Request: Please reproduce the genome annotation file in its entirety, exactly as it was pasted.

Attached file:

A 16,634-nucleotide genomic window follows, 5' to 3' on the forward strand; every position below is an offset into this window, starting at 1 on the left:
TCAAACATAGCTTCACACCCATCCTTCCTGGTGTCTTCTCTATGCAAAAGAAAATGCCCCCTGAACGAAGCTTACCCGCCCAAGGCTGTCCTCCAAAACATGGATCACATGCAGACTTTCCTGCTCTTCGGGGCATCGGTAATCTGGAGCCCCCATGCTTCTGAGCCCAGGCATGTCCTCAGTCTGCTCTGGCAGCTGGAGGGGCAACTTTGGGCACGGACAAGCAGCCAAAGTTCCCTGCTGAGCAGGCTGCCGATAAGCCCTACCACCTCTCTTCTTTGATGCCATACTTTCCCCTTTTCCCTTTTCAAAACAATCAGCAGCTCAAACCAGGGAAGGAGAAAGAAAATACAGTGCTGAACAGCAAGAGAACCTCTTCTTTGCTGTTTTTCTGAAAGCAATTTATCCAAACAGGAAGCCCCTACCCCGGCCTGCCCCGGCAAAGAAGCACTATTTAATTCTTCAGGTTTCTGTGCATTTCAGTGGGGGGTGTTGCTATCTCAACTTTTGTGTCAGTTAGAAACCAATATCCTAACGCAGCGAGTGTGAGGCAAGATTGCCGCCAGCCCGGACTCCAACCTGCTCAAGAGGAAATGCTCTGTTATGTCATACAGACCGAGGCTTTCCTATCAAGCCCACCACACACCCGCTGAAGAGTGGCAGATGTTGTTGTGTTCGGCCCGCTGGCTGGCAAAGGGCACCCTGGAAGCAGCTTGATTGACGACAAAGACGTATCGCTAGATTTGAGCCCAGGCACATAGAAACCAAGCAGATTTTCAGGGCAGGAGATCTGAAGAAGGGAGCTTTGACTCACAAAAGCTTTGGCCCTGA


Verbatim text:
A 16,634-nucleotide genomic window follows, 5' to 3' on the forward strand; every position below is an offset into this window, starting at 1 on the left:
TCAAACATAGCTTCACACCCATCCTTCCTGGTGTCTTCTCTATGCAAAAGAAAATGCCCCCTGAACGAAGCTTACCCGCCCAAGGCTGTCCTCCAAAACATGGATCACATGCAGACTTTCCTGCTCTTCGGGGCATCGGTAATCTGGAGCCCCCATGCTTCTGAGCCCAGGCATGTCCTCAGTCTGCTCTGGCAGCTGGAGGGGCAACTTTGGGCACGGACAAGCAGCCAAAGTTCCCTGCTGAGCAGGCTGCCGATAAGCCCTACCACCTCTCTTCTTTGATGCCATACTTTCCCCTTTTCCCTTTTCAAAACAATCAGCAGCTCAAACCAGGGAAGGAGAAAGAAAATACAGTGCTGAACAGCAAGAGAACCTCTTCTTTGCTGTTTTTCTGAAAGCAATTTATCCAAACAGGAAGCCCCTACCCCGGCCTGCCCCGGCAAAGAAGCACTATTTAATTCTTCAGGTTTCTGTGCATTTCAGTGGGGGGTGTTGCTATCTCAACTTTTGTGTCAGTTAGAAACCAATATCCTAACGCAGCGAGTGTGAGGCAAGATTGCCGCCAGCCCGGACTCCAACCTGCTCAAGAGGAAATGCTCTGTTATGTCATACAGACCGAGGCTTTCCTATCAAGCCCACCACACACCCGCTGAAGAGTGGCAGATGTTGTTGTGTTCGGCCCGCTGGCTGGCAAAGGGCACCCTGGAAGCAGCTTGATTGACGACAAAGACGTATCGCTAGATTTGAGCCCAGGCACATAGAAACCAAGCAGATTTTCAGGGCAGGAGATCTGAAGAAGGGAGCTTTGACTCACAAAAGCTTTGGCCCTGA